How to build a Nissen hut 2021

Help Support Derelict Places:

BikinGlynn

Super Moderator
Staff member
Moderator
Veteran Member
Joined
Jun 7, 2014
Messages
1,833
Reaction score
3,400
Not sure Ill get away with this as but this may be of interest to some of you.

Im guessing as you are looking at this site you know what a Nissen hut is? Ok Ill assume you do & you know what one looks like

Iv run an structural & architectural steelworks for a fair while now & while its generally pretty dull occasionally something comes along that is a but different. Having been in many a nissen hut as Im sure most of you have I was quite excited when this dropped on my desk.
Anyway like a long distance runner with a split personality Im getting ahead of myself now.

Nissen huts were developed during the First World War by Major Peter Norman Nissen of the 29th Company, Royal Engineers. The design was formalized after three prototypes were constructed in April 1916. At least 100,000 were produced in World War 1. Nissen patented his design in 1916. For this work he was promoted to Colonel, awarded the DSO (Distinguished Service Order) and paid royalties on the sale of huts after the war. Many huts were used as temporary housing after the Second World War.

So how do we get involved? an inquiry arrives from a client that wants 2 replica nissen huts to stand where 2 originally stood on ex military land, but these 2 are to be houses (for the clients parents & inlaws) we win the quote then this is passed on to myself for drawing.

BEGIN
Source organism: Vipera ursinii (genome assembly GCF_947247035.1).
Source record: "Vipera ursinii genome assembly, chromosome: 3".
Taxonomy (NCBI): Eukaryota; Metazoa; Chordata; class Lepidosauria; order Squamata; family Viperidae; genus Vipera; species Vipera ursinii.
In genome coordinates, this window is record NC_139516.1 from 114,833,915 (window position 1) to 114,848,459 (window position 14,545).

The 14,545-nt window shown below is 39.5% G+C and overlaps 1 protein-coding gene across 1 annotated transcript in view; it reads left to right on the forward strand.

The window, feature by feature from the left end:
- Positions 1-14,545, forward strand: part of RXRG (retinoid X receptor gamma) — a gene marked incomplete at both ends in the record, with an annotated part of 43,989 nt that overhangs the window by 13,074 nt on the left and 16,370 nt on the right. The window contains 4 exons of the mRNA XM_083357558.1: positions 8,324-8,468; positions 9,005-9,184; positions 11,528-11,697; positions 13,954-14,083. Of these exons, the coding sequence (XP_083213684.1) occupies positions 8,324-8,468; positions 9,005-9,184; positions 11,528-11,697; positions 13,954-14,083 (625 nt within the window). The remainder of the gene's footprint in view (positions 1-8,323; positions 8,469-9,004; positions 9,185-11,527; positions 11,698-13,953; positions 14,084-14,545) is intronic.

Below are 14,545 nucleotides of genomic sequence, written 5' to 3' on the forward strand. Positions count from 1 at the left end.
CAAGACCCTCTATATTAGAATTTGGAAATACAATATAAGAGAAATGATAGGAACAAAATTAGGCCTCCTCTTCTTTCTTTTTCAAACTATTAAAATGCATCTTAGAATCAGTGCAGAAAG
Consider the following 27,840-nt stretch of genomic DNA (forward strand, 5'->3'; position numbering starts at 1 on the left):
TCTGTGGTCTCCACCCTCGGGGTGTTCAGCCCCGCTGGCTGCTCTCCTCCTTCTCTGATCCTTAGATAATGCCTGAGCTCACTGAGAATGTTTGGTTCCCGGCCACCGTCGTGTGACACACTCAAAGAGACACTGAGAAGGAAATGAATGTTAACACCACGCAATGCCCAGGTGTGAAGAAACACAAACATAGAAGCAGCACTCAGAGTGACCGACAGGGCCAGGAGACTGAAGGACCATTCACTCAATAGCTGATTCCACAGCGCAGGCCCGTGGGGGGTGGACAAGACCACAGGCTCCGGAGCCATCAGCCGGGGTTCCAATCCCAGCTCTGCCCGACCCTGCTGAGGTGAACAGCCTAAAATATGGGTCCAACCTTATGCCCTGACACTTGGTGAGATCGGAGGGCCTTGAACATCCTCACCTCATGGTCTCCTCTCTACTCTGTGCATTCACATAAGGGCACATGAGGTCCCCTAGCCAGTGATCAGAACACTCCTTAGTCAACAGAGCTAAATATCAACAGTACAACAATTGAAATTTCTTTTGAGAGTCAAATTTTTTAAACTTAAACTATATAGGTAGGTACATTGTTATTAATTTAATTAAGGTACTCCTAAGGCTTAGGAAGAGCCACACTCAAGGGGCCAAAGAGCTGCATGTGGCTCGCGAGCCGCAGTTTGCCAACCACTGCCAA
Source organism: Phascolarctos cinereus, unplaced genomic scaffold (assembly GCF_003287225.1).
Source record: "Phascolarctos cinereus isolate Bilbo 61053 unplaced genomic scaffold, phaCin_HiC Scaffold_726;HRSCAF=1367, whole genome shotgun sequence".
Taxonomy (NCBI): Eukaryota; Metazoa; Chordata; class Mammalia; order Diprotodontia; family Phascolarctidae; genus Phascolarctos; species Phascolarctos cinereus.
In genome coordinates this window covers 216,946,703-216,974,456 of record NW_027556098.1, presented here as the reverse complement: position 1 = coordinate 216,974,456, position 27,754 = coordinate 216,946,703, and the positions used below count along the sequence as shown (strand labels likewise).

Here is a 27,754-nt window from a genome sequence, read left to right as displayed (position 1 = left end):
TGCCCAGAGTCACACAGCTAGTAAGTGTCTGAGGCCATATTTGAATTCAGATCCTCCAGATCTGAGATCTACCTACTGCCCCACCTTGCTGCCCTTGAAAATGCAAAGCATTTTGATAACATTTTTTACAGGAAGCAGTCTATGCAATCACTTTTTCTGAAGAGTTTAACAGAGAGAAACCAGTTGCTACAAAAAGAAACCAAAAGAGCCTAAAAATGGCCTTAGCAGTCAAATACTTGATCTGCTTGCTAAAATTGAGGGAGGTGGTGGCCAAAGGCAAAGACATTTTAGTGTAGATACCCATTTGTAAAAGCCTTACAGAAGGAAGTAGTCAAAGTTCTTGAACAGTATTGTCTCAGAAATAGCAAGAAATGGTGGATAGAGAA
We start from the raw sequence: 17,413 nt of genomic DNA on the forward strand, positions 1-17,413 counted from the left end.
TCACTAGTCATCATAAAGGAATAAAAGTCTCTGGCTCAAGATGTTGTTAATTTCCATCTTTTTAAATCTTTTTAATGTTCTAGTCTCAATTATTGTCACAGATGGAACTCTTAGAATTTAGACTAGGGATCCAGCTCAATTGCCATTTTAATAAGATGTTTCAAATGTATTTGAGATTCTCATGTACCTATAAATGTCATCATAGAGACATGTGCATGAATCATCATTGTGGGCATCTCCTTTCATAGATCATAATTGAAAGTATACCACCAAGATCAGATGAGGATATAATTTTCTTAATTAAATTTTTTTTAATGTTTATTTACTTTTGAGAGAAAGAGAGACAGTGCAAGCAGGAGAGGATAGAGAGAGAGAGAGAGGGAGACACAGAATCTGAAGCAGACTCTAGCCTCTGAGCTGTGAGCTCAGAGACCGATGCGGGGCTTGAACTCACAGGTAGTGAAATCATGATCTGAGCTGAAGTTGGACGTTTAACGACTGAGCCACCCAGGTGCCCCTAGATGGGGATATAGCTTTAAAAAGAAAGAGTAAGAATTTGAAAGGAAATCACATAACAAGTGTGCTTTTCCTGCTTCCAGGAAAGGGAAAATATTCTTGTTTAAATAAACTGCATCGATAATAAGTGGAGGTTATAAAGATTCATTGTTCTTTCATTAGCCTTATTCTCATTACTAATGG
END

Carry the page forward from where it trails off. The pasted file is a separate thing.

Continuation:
We are not structural engineers so the basic design & section sizes have been specified by someone else, this is the drawing we receive



From this I essentially redraw the same thing in a 3d cad package (tekla structures), this needs to be done for 2 reasons
1 - to produce 2d drawings fabrication shop can read & produce steel members from
2 - (& this is now slightly controversial) to satisfy CE marking the European standard to which we are a complying company.

the 3 d modelling process looks like this.



From this I can produce 3d drawings along with plans, elevations & any details to send to client.



I then produce 2d drawings for our fabrication shop & in this case for the section benders. unfortunately there are few places in the UK that can now bend steel beams to your requirements & we are not one of them so this element of the work is done out house.




Once we receive the oversize curved members its down to our fabrication crew to cut these & weld on all plates etc to match my drawing.
The completed members then go through our paint process & await erection.

Now as well as being manager its true that I like a good erection! Iv been erecting most my life tbh so a bit of a coincidence left me with the task of erecting our first hut today which secretly I really wanted to do lol.
We did this using our rather superb HIAB lorry which can lift around 1T at 18.5m so this was nothing to it,